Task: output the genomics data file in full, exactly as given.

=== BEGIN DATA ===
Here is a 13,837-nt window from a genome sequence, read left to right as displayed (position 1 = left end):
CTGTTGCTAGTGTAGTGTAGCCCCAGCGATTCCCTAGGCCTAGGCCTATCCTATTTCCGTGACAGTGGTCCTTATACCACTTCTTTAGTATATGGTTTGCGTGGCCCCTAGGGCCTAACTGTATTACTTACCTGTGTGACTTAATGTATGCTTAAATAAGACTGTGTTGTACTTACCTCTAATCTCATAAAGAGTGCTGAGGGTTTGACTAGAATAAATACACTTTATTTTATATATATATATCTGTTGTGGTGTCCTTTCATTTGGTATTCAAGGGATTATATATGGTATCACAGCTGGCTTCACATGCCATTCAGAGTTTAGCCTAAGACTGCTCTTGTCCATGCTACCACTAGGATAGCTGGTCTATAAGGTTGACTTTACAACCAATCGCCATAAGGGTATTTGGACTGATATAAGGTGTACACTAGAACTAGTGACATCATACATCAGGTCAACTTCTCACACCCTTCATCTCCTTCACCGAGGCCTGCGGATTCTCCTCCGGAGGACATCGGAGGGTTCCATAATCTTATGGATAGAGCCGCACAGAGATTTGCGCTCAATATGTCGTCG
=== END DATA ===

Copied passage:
Here is a 13,837-nt window from a genome sequence, read left to right as displayed (position 1 = left end):
CTGTTGCTAGTGTAGTGTAGCCCCAGCGATTCCCTAGGCCTAGGCCTATCCTATTTCCGTGACAGTGGTCCTTATACCACTTCTTTAGTATATGGTTTGCGTGGCCCCTAGGGCCTAACTGTATTACTTACCTGTGTGACTTAATGTATGCTTAAATAAGACTGTGTTGTACTTACCTCTAATCTCATAAAGAGTGCTGAGGGTTTGACTAGAATAAATACACTTTATTTTATATATATATATCTGTTGTGGTGTCCTTTCATTTGGTATTCAAGGGATTATATATGGTATCACAGCTGGCTTCACATGCCATTCAGAGTTTAGCCTAAGACTGCTCTTGTCCATGCTACCACTAGGATAGCTGGTCTATAAGGTTGACTTTACAACCAATCGCCATAAGGGTATTTGGACTGATATAAGGTGTACACTAGAACTAGTGACATCATACATCAGGTCAACTTCTCACACCCTTCATCTCCTTCACCGAGGCCTGCGGATTCTCCTCCGGAGGACATCGGAGGGTTCCATAATCTTATGGATAGAGCCGCACAGAGATTTGCGCTCAATATGTCGTCG